From Northwestern NOW:
The team of scientists — originally at the University of Pennsylvania (Penn) but now at Northwestern University and Stony Brook University — began working with Philadelphia’s Department of Behavioral Health and Intellectual disAbility Services in 2012 to incorporate the use of trauma-informed cognitive behavioral therapy, an evidence-based treatment for young people with PTSD, across the city’s behavioral health system.
The study was successful in two ways: First, patients who received the trauma-informed cognitive behavioral therapy saw their PTSD symptoms decline an average of 30% from baseline to termination. But the overarching success of the study was in how well the city was able to implement and sustain the therapy’s adoption and reach over 10 years.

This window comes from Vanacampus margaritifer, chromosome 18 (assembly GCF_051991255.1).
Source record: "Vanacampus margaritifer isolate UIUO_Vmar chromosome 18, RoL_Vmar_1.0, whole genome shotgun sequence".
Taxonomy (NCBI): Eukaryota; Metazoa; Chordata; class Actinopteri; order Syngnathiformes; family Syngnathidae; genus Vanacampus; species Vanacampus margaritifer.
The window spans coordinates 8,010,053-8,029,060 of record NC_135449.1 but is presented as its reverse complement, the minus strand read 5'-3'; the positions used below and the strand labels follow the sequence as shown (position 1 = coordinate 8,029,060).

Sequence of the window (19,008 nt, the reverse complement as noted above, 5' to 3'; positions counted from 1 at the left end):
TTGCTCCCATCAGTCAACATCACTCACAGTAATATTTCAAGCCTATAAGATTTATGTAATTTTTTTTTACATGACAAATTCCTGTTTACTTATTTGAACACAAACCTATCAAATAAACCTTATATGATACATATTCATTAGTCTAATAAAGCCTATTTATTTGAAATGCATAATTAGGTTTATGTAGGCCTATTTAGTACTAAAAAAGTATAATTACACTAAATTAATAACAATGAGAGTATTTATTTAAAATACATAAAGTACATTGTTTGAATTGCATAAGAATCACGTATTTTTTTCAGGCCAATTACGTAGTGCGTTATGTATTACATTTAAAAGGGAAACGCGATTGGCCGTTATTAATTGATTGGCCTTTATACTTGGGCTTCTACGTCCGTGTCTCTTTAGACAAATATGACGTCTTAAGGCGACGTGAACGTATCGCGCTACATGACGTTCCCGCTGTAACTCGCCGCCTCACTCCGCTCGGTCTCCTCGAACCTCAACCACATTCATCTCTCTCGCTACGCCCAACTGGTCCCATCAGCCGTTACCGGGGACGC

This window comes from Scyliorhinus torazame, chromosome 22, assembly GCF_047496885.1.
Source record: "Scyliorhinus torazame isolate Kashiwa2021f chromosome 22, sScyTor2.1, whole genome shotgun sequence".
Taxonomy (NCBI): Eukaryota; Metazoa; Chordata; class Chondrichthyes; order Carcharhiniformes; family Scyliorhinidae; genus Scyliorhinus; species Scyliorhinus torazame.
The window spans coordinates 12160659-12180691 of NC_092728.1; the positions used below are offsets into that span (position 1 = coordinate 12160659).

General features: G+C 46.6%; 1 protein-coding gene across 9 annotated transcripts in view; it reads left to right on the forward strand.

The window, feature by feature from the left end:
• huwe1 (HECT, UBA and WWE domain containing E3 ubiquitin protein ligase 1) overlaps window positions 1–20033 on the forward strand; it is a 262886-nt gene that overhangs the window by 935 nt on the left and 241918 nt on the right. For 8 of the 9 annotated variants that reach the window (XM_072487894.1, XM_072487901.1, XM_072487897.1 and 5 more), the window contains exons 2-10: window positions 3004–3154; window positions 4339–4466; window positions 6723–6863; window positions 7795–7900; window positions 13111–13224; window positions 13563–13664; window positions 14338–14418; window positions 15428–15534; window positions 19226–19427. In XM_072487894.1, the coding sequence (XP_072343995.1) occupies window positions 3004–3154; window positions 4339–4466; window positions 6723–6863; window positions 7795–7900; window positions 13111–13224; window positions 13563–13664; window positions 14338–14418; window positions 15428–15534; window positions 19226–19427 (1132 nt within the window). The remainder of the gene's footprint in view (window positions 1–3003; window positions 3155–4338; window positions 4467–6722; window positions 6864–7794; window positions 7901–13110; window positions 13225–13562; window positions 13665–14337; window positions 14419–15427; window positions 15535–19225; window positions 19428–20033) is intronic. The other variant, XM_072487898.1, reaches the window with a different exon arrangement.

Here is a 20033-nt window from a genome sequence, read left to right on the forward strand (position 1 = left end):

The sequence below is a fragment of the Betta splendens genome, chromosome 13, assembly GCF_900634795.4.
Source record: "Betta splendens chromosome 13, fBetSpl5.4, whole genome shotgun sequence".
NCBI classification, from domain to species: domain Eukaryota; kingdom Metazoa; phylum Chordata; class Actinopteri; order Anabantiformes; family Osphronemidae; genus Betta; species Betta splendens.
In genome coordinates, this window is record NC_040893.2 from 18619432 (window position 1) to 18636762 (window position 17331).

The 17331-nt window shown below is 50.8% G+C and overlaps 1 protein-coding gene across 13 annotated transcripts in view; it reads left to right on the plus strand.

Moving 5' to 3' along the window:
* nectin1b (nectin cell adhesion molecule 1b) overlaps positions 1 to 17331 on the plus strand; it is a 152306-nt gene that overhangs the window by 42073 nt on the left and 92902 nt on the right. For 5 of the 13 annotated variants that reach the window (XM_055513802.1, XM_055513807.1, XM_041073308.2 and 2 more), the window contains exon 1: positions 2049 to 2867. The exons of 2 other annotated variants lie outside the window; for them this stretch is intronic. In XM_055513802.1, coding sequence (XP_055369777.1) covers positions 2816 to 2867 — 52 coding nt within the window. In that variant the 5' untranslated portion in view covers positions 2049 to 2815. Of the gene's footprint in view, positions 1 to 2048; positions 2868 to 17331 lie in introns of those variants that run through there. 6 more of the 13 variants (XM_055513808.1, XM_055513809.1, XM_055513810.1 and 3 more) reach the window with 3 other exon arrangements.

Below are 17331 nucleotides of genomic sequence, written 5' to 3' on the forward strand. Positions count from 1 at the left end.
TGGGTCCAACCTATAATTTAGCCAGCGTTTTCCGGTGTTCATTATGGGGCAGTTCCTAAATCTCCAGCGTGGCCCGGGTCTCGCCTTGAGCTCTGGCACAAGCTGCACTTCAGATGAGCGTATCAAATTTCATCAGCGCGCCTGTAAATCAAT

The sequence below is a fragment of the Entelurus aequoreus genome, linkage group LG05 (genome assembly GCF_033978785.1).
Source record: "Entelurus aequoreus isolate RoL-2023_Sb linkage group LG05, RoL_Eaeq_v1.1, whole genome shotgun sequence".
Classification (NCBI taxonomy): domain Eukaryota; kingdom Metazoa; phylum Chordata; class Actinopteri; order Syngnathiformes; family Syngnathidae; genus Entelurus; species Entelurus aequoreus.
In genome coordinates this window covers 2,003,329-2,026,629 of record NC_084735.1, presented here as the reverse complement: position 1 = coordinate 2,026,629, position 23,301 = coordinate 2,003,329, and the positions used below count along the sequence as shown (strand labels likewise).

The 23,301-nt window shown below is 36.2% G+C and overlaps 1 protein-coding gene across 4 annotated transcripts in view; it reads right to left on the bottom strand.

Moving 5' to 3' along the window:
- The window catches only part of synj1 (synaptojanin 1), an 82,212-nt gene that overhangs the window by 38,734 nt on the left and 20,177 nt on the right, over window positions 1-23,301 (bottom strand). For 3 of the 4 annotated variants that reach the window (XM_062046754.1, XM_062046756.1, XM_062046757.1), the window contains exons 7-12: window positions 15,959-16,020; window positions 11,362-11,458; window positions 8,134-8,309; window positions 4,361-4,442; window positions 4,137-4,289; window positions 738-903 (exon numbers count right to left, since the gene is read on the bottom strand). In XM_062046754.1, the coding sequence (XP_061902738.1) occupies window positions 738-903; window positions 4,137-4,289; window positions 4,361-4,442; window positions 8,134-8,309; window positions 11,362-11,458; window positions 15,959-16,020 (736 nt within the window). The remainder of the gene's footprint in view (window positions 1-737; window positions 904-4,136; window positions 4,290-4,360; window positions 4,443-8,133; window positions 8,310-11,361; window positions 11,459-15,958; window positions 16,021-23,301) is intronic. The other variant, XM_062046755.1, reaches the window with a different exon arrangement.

“It is mission critical that we learn from effective implementations so that other settings can engage in similar processes to come up with an implementation blueprint that works for their context, clinicians, patients and the ‘thing’ that they are implementing,” said Northwestern implementation scientist Rinad Beidas, who led the evaluation of the study at Penn and is now the chair of the department of medical social sciences at Northwestern University Feinberg School of Medicine. “This is a success story with regard to both implementation and effective sustained outcomes and the power of partnership with the community.”